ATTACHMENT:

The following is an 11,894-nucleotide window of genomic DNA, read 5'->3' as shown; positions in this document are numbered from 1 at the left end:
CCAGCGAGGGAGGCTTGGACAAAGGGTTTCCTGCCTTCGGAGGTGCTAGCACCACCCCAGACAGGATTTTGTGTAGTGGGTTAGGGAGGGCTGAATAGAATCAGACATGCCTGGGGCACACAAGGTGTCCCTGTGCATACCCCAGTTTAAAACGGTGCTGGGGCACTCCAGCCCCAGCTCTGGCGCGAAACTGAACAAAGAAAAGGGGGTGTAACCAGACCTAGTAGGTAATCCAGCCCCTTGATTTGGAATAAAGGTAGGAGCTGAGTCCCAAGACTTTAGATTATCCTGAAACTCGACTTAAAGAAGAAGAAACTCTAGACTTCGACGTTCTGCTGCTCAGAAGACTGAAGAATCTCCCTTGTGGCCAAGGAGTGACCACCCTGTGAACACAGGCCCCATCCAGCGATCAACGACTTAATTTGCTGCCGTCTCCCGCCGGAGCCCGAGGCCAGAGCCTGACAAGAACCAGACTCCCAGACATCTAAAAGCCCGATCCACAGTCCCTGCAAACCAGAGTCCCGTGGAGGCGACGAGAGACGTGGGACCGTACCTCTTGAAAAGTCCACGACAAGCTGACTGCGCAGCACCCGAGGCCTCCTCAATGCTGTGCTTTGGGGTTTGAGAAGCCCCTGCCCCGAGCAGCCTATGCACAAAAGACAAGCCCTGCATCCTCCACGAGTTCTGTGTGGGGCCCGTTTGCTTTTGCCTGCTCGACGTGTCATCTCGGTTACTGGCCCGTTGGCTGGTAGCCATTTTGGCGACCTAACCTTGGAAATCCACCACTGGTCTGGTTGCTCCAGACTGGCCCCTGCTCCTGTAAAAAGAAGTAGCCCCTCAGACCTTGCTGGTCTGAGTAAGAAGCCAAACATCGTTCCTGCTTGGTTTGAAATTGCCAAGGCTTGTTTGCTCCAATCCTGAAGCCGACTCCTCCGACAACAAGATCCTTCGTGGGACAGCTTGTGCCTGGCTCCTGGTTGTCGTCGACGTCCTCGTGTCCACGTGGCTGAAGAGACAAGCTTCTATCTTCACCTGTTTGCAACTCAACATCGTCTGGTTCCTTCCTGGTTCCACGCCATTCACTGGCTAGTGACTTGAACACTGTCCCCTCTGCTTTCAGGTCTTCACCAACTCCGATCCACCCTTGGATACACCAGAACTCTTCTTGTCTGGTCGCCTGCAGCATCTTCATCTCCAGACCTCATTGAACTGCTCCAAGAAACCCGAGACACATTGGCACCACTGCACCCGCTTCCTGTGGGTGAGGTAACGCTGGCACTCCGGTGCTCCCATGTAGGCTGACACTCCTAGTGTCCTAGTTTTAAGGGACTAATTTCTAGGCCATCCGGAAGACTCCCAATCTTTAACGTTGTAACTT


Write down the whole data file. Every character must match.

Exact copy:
The following is an 11,894-nucleotide window of genomic DNA, read 5'->3' as shown; positions in this document are numbered from 1 at the left end:
CCAGCGAGGGAGGCTTGGACAAAGGGTTTCCTGCCTTCGGAGGTGCTAGCACCACCCCAGACAGGATTTTGTGTAGTGGGTTAGGGAGGGCTGAATAGAATCAGACATGCCTGGGGCACACAAGGTGTCCCTGTGCATACCCCAGTTTAAAACGGTGCTGGGGCACTCCAGCCCCAGCTCTGGCGCGAAACTGAACAAAGAAAAGGGGGTGTAACCAGACCTAGTAGGTAATCCAGCCCCTTGATTTGGAATAAAGGTAGGAGCTGAGTCCCAAGACTTTAGATTATCCTGAAACTCGACTTAAAGAAGAAGAAACTCTAGACTTCGACGTTCTGCTGCTCAGAAGACTGAAGAATCTCCCTTGTGGCCAAGGAGTGACCACCCTGTGAACACAGGCCCCATCCAGCGATCAACGACTTAATTTGCTGCCGTCTCCCGCCGGAGCCCGAGGCCAGAGCCTGACAAGAACCAGACTCCCAGACATCTAAAAGCCCGATCCACAGTCCCTGCAAACCAGAGTCCCGTGGAGGCGACGAGAGACGTGGGACCGTACCTCTTGAAAAGTCCACGACAAGCTGACTGCGCAGCACCCGAGGCCTCCTCAATGCTGTGCTTTGGGGTTTGAGAAGCCCCTGCCCCGAGCAGCCTATGCACAAAAGACAAGCCCTGCATCCTCCACGAGTTCTGTGTGGGGCCCGTTTGCTTTTGCCTGCTCGACGTGTCATCTCGGTTACTGGCCCGTTGGCTGGTAGCCATTTTGGCGACCTAACCTTGGAAATCCACCACTGGTCTGGTTGCTCCAGACTGGCCCCTGCTCCTGTAAAAAGAAGTAGCCCCTCAGACCTTGCTGGTCTGAGTAAGAAGCCAAACATCGTTCCTGCTTGGTTTGAAATTGCCAAGGCTTGTTTGCTCCAATCCTGAAGCCGACTCCTCCGACAACAAGATCCTTCGTGGGACAGCTTGTGCCTGGCTCCTGGTTGTCGTCGACGTCCTCGTGTCCACGTGGCTGAAGAGACAAGCTTCTATCTTCACCTGTTTGCAACTCAACATCGTCTGGTTCCTTCCTGGTTCCACGCCATTCACTGGCTAGTGACTTGAACACTGTCCCCTCTGCTTTCAGGTCTTCACCAACTCCGATCCACCCTTGGATACACCAGAACTCTTCTTGTCTGGTCGCCTGCAGCATCTTCATCTCCAGACCTCATTGAACTGCTCCAAGAAACCCGAGACACATTGGCACCACTGCACCCGCTTCCTGTGGGTGAGGTAACGCTGGCACTCCGGTGCTCCCATGTAGGCTGACACTCCTAGTGTCCTAGTTTTAAGGGACTAATTTCTAGGCCATCCGGAAGACTCCCAATCTTTAACGTTGTAACTT